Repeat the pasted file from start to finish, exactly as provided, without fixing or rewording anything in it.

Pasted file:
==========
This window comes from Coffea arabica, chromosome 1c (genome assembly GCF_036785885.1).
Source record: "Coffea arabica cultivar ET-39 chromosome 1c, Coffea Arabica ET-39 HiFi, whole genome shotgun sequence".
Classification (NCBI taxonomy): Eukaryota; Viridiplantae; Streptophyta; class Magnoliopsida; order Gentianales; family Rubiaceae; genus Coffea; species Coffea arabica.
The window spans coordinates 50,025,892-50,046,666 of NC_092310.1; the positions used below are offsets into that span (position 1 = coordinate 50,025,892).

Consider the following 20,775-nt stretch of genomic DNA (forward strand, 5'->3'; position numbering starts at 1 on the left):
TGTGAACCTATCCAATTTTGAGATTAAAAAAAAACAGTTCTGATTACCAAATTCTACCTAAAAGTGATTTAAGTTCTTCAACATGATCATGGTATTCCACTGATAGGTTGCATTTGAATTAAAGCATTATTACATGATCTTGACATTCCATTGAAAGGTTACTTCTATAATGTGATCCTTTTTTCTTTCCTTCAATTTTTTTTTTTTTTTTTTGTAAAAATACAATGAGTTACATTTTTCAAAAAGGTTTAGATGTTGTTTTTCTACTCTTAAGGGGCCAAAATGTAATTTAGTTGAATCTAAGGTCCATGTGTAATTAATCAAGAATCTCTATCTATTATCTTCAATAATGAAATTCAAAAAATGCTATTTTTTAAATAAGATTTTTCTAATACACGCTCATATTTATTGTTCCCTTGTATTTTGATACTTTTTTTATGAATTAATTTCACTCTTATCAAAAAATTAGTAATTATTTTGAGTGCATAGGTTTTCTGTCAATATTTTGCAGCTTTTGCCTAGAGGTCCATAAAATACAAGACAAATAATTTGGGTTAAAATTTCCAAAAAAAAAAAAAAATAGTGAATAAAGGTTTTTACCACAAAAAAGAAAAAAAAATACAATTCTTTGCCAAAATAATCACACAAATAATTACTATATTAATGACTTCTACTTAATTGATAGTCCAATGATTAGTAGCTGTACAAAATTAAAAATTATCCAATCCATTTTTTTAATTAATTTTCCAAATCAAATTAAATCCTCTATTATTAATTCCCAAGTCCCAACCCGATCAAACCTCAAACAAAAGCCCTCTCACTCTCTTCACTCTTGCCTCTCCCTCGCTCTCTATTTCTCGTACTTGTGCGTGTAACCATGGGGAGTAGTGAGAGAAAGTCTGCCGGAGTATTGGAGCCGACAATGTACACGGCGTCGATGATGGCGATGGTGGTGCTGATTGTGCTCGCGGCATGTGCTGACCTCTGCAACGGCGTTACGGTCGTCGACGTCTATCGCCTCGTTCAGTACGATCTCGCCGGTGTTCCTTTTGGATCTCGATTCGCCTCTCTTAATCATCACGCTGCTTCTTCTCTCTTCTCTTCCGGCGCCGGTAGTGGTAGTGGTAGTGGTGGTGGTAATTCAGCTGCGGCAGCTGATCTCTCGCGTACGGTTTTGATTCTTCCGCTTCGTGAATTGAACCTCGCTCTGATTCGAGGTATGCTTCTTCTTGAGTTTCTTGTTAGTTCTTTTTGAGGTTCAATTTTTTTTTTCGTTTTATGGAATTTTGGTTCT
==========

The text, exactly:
This window comes from Coffea arabica, chromosome 1c (genome assembly GCF_036785885.1).
Source record: "Coffea arabica cultivar ET-39 chromosome 1c, Coffea Arabica ET-39 HiFi, whole genome shotgun sequence".
Classification (NCBI taxonomy): Eukaryota; Viridiplantae; Streptophyta; class Magnoliopsida; order Gentianales; family Rubiaceae; genus Coffea; species Coffea arabica.
The window spans coordinates 50,025,892-50,046,666 of NC_092310.1; the positions used below are offsets into that span (position 1 = coordinate 50,025,892).

Consider the following 20,775-nt stretch of genomic DNA (forward strand, 5'->3'; position numbering starts at 1 on the left):
TGTGAACCTATCCAATTTTGAGATTAAAAAAAAACAGTTCTGATTACCAAATTCTACCTAAAAGTGATTTAAGTTCTTCAACATGATCATGGTATTCCACTGATAGGTTGCATTTGAATTAAAGCATTATTACATGATCTTGACATTCCATTGAAAGGTTACTTCTATAATGTGATCCTTTTTTCTTTCCTTCAATTTTTTTTTTTTTTTTTTGTAAAAATACAATGAGTTACATTTTTCAAAAAGGTTTAGATGTTGTTTTTCTACTCTTAAGGGGCCAAAATGTAATTTAGTTGAATCTAAGGTCCATGTGTAATTAATCAAGAATCTCTATCTATTATCTTCAATAATGAAATTCAAAAAATGCTATTTTTTAAATAAGATTTTTCTAATACACGCTCATATTTATTGTTCCCTTGTATTTTGATACTTTTTTTATGAATTAATTTCACTCTTATCAAAAAATTAGTAATTATTTTGAGTGCATAGGTTTTCTGTCAATATTTTGCAGCTTTTGCCTAGAGGTCCATAAAATACAAGACAAATAATTTGGGTTAAAATTTCCAAAAAAAAAAAAAAATAGTGAATAAAGGTTTTTACCACAAAAAAGAAAAAAAAATACAATTCTTTGCCAAAATAATCACACAAATAATTACTATATTAATGACTTCTACTTAATTGATAGTCCAATGATTAGTAGCTGTACAAAATTAAAAATTATCCAATCCATTTTTTTAATTAATTTTCCAAATCAAATTAAATCCTCTATTATTAATTCCCAAGTCCCAACCCGATCAAACCTCAAACAAAAGCCCTCTCACTCTCTTCACTCTTGCCTCTCCCTCGCTCTCTATTTCTCGTACTTGTGCGTGTAACCATGGGGAGTAGTGAGAGAAAGTCTGCCGGAGTATTGGAGCCGACAATGTACACGGCGTCGATGATGGCGATGGTGGTGCTGATTGTGCTCGCGGCATGTGCTGACCTCTGCAACGGCGTTACGGTCGTCGACGTCTATCGCCTCGTTCAGTACGATCTCGCCGGTGTTCCTTTTGGATCTCGATTCGCCTCTCTTAATCATCACGCTGCTTCTTCTCTCTTCTCTTCCGGCGCCGGTAGTGGTAGTGGTAGTGGTGGTGGTAATTCAGCTGCGGCAGCTGATCTCTCGCGTACGGTTTTGATTCTTCCGCTTCGTGAATTGAACCTCGCTCTGATTCGAGGTATGCTTCTTCTTGAGTTTCTTGTTAGTTCTTTTTGAGGTTCAATTTTTTTTTTCGTTTTATGGAATTTTGGTTCT